Remove Drop Off Libraries from Every Site

Applies To: SharePoint 2010

The other day I came across a problem with some missing features on a few of our sites. Some quick searching told me I needed to enable all my sites to use the SharePoint Server Enterprise Features. This is a good thing to do, especially if you’ve just upgraded from 2007 to 2010 or you were using Foundation or Standard Server.

So, I went to Central Administration and clicked on Upgrade and Migration and chose Enable Features on Existing Sites. I was presented with this screen:

So, I checked the box and pressed OK. It took a few hours, but then everything was good to go! Almost…

Turns out I had people asking me what this new Drop Off Library link was on their sites. A quick check showed that EVERY SITE in EVERY SITE COLLECTION in EVERY WEB APPLICATION now had the Content Organizer feature enabled and a Drop Off Library added.

So, I go to Manage Site Features I deactivate the Content Organizer and go to delete the Drop Off Library. No delete option in Library settings. Turns out you need to use something like SharePoint Manager or Powershell to allow the library to be deleted before that link will show up. Regardless, we have hundreds of sites and my sites – All of which now have an unremovable library and unnecessary feature activated.

So, time for some Powershell! I wrote a script (below) that will cycle through all the sites in all the site collections for a given Web Application and disable the DocumentRouting feature (Content Organizer) and delete the Drop Off Library. I was inspired by this forum thread and this blog post.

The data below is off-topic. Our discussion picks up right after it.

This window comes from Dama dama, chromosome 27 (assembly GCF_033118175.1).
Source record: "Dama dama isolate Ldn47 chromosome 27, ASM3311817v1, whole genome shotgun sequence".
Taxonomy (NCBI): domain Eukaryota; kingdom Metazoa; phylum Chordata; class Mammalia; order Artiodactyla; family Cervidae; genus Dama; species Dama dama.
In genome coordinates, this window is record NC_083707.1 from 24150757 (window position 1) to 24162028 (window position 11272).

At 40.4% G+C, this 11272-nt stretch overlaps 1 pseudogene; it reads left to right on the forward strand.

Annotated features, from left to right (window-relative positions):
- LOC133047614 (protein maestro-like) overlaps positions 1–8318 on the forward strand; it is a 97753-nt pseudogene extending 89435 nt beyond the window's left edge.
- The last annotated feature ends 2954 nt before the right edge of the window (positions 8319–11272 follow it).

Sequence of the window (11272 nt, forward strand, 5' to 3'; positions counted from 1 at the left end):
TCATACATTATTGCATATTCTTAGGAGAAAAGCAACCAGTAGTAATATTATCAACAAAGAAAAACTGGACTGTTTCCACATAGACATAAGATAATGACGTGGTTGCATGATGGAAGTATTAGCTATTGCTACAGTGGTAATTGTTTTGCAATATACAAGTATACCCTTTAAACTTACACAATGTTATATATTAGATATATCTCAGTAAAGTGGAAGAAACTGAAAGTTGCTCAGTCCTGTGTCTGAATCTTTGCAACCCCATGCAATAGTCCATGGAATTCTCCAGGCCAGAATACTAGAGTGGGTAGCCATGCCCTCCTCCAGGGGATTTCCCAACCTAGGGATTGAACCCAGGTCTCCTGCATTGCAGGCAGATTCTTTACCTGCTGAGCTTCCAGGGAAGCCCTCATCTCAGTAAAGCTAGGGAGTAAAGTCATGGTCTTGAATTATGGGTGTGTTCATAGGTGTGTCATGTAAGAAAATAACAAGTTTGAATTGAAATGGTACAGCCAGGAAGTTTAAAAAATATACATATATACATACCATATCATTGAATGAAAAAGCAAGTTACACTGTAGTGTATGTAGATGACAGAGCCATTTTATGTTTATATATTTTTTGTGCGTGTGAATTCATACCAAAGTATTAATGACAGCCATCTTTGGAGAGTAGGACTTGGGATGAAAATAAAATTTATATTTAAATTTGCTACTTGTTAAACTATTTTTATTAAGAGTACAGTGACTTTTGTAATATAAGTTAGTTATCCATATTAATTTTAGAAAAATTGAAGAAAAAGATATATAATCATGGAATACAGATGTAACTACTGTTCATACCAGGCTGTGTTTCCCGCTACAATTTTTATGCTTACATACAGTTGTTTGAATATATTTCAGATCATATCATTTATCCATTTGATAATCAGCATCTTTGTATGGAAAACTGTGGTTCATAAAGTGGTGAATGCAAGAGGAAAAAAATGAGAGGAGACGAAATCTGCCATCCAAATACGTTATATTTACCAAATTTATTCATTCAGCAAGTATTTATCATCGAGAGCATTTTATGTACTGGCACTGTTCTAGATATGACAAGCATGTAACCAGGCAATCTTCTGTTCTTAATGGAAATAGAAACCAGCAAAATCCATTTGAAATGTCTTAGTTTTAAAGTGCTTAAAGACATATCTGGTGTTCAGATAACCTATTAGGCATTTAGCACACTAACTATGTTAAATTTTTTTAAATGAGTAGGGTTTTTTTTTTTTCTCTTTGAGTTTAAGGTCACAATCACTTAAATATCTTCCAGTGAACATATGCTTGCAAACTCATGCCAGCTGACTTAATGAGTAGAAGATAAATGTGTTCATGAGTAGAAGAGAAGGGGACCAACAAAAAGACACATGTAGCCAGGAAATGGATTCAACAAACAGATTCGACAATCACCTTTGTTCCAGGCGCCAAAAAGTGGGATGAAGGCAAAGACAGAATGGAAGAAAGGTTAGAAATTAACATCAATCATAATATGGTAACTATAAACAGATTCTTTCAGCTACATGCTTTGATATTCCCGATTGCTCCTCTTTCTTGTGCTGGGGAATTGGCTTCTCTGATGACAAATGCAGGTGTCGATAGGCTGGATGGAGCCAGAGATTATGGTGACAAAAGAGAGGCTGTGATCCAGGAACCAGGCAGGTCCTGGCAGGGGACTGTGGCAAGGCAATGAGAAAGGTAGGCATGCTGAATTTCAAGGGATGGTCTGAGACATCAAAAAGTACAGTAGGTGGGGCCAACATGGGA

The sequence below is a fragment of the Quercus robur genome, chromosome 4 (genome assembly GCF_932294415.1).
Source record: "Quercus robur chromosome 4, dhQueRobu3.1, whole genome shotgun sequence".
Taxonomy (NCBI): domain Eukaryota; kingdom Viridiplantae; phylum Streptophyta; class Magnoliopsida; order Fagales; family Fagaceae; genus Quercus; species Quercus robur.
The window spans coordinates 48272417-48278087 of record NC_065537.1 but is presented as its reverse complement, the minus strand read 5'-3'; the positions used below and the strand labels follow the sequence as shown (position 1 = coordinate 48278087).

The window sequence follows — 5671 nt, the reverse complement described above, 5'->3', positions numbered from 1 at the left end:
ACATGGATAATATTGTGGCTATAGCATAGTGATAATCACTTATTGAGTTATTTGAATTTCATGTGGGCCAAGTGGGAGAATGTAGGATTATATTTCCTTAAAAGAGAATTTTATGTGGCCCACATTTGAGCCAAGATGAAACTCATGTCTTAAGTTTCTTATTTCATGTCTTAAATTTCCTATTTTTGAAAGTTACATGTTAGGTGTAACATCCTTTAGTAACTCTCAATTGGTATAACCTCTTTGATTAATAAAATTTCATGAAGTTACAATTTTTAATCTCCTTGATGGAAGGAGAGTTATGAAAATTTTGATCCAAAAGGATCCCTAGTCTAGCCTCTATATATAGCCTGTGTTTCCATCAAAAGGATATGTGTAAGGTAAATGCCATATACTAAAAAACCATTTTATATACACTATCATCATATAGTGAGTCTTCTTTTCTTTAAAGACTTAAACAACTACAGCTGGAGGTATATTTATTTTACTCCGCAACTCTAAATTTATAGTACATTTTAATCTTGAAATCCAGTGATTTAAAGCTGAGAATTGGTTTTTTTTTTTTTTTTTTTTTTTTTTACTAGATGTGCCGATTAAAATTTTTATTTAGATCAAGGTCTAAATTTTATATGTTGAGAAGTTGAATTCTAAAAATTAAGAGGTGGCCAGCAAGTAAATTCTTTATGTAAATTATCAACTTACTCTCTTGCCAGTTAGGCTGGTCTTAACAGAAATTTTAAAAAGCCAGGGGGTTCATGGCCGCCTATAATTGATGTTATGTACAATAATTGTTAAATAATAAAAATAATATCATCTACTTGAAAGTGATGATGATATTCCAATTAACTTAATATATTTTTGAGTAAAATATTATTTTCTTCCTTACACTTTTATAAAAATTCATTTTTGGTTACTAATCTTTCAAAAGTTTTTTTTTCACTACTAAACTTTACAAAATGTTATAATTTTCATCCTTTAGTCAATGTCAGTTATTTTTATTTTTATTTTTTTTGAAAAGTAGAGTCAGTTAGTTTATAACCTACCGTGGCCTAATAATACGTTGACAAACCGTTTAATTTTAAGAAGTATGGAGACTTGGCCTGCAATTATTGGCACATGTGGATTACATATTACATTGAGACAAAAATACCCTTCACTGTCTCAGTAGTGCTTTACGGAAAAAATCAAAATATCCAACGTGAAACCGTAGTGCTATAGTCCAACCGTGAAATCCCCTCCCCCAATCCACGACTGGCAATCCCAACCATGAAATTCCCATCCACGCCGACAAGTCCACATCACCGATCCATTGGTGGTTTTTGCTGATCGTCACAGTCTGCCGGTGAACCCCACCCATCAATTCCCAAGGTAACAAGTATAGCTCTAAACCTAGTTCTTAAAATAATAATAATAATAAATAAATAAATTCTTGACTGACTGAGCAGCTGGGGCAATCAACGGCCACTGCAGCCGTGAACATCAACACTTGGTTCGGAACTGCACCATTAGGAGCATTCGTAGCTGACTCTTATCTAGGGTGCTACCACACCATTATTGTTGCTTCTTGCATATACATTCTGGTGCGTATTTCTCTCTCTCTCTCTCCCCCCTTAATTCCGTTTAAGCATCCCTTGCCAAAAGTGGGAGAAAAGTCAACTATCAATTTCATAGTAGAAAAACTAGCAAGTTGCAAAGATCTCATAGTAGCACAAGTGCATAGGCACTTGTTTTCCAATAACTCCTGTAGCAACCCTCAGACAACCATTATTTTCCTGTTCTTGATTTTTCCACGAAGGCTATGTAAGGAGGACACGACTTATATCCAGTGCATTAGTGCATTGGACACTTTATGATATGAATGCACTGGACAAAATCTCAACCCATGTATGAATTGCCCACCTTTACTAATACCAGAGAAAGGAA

Additionally, I was also faced with the complication that I had actually activated this feature previously for a few sites and wanted to make sure they weren’t stripped along with everybody else. So I added an ExclusionURLs parameter. I’ll explain more about that and how the rest of the script works in a minute.

The Script

Param(
	[parameter(position=0)]
	[String]
		$WebApplicationURL,
    [parameter(position=1)]
    [Boolean]
        $AnalysisOnly = $true,
	[parameter(position=2)]
	[String[]]
		$ExclusionURLs
)

#Display Exclusion URL information
if($ExclusionURLs -and $ExclusionURLs.Count -gt 0) {
    Write-Host "Excluded URLs:" -foregroundcolor green
    $ExclusionURLs | ForEach-Object {
        Write-Host "     $_" -foregroundcolor green
    }
} else {
    Write-Host "No URL Exclusions" -foreground cyan
}

#Display Feature Information
$feature = Get-SPFeature “DocumentRouting”
Write-Host “Feature ID for Content Organizer is called $($feature.DisplayName)" -foregroundcolor cyan

if($AnalysisOnly) {
    Write-Host "ANALYSIS ONLY" -foregroundcolor red
}

#Go Through Every Site
Get-SPWebApplication $WebApplicationURL | Get-SPSite -Limit ALL | Get-SPWeb -Limit ALL | ForEach-Object {

    #Check for Exclusion
    if(!($ExclusionURLs -contains $_.URL)) {
        Write-Host "$_ | $($_.URL)" -foregroundcolor DarkCyan

        #Disable Feature if found
        if ($_.Features[$feature.ID]) {
            Write-Host “  Feature $($feature.DisplayName) Found" -foreground green
            if(!$AnalysisOnly){
                Disable-SPFeature $feature -Url $_.Url -Force -Confirm:$false
                Write-Host “  Feature $($feature.DisplayName) Disabled” -foreground magenta
            }
        } else {
            Write-Host "  Feature $($feature.DisplayName) NOT Found" -foreground yellow
        }

        #Delete Drop Off Library if found